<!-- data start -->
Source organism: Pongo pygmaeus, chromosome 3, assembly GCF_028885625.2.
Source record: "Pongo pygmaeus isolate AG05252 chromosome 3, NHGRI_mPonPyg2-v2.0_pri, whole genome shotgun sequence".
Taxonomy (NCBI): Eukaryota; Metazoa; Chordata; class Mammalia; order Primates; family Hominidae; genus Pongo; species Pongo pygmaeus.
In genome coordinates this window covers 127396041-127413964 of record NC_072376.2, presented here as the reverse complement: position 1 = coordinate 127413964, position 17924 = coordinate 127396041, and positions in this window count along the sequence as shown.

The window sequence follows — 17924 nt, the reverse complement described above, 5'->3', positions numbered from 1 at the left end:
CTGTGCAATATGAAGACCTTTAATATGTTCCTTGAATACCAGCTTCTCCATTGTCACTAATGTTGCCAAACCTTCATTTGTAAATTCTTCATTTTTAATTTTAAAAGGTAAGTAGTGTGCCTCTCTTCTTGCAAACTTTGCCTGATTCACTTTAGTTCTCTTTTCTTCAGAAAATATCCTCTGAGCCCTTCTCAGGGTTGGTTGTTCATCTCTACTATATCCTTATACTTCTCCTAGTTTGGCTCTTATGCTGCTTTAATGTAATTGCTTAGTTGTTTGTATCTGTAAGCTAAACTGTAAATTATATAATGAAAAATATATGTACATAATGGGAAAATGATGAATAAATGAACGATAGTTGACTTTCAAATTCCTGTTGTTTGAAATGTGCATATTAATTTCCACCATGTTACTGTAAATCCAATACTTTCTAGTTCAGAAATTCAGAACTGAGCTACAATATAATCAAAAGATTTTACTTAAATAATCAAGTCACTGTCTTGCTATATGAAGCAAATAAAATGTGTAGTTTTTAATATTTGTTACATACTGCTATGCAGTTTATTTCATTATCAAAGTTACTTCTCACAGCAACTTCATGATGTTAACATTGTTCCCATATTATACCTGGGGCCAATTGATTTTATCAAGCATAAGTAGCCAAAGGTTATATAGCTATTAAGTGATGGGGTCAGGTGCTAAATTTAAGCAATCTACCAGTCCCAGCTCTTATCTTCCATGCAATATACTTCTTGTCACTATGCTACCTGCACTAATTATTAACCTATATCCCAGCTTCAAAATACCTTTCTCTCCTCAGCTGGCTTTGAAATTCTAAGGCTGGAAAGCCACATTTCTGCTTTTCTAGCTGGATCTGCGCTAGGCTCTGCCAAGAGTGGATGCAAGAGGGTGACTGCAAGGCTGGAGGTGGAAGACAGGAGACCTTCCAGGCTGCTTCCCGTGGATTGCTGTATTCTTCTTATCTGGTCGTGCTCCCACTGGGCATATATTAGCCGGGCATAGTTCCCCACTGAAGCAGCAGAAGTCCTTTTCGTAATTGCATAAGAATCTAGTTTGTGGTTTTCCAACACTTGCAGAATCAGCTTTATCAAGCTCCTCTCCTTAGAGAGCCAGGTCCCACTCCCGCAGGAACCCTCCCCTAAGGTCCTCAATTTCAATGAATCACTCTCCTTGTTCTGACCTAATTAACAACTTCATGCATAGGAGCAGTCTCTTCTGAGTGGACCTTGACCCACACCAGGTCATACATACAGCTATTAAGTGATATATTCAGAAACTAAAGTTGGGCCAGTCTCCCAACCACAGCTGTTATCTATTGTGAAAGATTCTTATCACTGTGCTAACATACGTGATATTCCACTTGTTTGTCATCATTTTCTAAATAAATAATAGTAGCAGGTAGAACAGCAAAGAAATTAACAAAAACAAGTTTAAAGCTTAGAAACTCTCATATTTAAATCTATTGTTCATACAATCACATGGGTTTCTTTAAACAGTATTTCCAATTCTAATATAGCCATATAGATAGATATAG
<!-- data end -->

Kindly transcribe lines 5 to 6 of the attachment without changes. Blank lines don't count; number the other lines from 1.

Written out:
The window sequence follows — 17924 nt, the reverse complement described above, 5'->3', positions numbered from 1 at the left end:
CTGTGCAATATGAAGACCTTTAATATGTTCCTTGAATACCAGCTTCTCCATTGTCACTAATGTTGCCAAACCTTCATTTGTAAATTCTTCATTTTTAATTTTAAAAGGTAAGTAGTGTGCCTCTCTTCTTGCAAACTTTGCCTGATTCACTTTAGTTCTCTTTTCTTCAGAAAATATCCTCTGAGCCCTTCTCAGGGTTGGTTGTTCATCTCTACTATATCCTTATACTTCTCCTAGTTTGGCTCTTATGCTGCTTTAATGTAATTGCTTAGTTGTTTGTATCTGTAAGCTAAACTGTAAATTATATAATGAAAAATATATGTACATAATGGGAAAATGATGAATAAATGAACGATAGTTGACTTTCAAATTCCTGTTGTTTGAAATGTGCATATTAATTTCCACCATGTTACTGTAAATCCAATACTTTCTAGTTCAGAAATTCAGAACTGAGCTACAATATAATCAAAAGATTTTACTTAAATAATCAAGTCACTGTCTTGCTATATGAAGCAAATAAAATGTGTAGTTTTTAATATTTGTTACATACTGCTATGCAGTTTATTTCATTATCAAAGTTACTTCTCACAGCAACTTCATGATGTTAACATTGTTCCCATATTATACCTGGGGCCAATTGATTTTATCAAGCATAAGTAGCCAAAGGTTATATAGCTATTAAGTGATGGGGTCAGGTGCTAAATTTAAGCAATCTACCAGTCCCAGCTCTTATCTTCCATGCAATATACTTCTTGTCACTATGCTACCTGCACTAATTATTAACCTATATCCCAGCTTCAAAATACCTTTCTCTCCTCAGCTGGCTTTGAAATTCTAAGGCTGGAAAGCCACATTTCTGCTTTTCTAGCTGGATCTGCGCTAGGCTCTGCCAAGAGTGGATGCAAGAGGGTGACTGCAAGGCTGGAGGTGGAAGACAGGAGACCTTCCAGGCTGCTTCCCGTGGATTGCTGTATTCTTCTTATCTGGTCGTGCTCCCACTGGGCATATATTAGCCGGGCATAGTTCCCCACTGAAGCAGCAGAAGTCCTTTTCGTAATTGCATAAGAATCTAGTTTGTGGTTTTCCAACACTTGCAGAATCAGCTTTATCAAGCTCCTCTCCTTAGAGAGCCAGGTCCCACTCCCGCAGGAACCCTCCCCTAAGGTCCTCAATTTCAATGAATCACTCTCCTTGTTCTGACCTAATTAACAACTTCATGCATAGGAGCAGTCTCTTCTGAGTGGACCTTGACCCACACCAGGTCATACATACAGCTATTAAGTGATATATTCAGAAACTAAAGTTGGGCCAGTCTCCCAACCACAGCTGTTATCTATTGTGAAAGATTCTTATCACTGTGCTAACATACGTGATATTCCACTTGTTTGTCATCATTTTCTAAATAAATAATAGTAGCAGGTAGAACAGCAAAGAAATTAACAAAAACAAGTTTAAAGCTTAGAAACTCTCATATTTAAATCTATTGTTCATACAATCACATGGGTTTCTTTAAACAGTATTTCCAATTCTAATATAGCCATATAGATAGATATAG